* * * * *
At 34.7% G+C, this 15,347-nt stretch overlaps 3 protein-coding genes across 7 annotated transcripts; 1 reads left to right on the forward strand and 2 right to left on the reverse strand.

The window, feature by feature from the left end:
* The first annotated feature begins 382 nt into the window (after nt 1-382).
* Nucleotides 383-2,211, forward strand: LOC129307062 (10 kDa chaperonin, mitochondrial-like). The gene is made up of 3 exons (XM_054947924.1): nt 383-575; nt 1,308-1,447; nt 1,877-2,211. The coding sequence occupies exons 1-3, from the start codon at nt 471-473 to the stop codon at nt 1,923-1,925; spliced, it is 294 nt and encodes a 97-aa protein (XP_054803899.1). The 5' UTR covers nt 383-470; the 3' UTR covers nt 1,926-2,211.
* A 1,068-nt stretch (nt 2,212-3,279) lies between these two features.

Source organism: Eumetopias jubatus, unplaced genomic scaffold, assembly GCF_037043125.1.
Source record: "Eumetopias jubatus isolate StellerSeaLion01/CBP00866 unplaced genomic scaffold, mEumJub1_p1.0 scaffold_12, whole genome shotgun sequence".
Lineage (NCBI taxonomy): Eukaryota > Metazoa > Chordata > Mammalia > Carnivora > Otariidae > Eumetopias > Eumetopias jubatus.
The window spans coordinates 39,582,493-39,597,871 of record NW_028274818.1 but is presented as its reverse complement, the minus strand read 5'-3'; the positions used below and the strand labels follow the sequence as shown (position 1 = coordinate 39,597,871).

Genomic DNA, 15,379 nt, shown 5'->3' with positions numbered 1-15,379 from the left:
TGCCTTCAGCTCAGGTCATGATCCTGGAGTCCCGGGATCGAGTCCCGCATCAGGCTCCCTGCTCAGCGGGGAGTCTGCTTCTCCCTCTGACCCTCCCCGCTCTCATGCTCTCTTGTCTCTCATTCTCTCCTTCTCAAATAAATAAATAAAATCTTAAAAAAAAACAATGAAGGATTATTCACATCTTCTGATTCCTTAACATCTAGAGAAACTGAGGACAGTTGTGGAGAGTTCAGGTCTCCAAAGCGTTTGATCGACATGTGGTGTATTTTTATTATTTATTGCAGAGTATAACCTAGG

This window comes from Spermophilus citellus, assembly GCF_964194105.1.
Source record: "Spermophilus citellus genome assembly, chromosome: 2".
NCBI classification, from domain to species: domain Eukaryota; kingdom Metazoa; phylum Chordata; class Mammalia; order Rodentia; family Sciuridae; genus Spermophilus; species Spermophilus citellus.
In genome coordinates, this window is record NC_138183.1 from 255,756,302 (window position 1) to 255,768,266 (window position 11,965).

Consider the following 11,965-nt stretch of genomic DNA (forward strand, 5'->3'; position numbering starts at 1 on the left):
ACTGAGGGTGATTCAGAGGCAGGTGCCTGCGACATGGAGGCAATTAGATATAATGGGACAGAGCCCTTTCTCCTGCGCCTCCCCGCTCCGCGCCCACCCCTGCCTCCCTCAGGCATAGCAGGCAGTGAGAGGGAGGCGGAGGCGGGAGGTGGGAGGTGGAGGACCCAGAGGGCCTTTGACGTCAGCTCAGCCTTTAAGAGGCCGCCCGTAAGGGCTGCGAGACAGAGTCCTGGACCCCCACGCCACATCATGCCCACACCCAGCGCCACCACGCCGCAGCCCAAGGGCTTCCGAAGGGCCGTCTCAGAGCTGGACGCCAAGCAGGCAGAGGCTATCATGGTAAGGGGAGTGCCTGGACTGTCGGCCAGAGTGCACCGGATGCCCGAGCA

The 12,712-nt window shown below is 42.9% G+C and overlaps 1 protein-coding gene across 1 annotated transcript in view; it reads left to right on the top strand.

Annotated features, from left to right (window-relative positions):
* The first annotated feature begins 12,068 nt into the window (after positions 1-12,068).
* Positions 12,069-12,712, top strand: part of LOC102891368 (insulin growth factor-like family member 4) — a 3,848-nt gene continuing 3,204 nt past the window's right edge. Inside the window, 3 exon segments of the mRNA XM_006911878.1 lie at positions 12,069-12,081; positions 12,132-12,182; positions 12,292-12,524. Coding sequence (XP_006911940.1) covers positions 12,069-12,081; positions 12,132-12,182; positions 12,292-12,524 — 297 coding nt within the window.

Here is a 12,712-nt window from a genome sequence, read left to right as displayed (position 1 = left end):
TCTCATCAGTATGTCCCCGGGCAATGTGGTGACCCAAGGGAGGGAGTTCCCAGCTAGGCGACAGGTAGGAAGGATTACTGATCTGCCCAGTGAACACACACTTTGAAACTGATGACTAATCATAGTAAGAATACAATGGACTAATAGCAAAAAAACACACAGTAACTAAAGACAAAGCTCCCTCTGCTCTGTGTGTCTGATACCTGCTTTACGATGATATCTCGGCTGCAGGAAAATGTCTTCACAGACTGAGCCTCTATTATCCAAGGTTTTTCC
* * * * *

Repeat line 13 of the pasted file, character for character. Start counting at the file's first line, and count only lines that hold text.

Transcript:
Source record: "Spermophilus citellus genome assembly, chromosome: 2".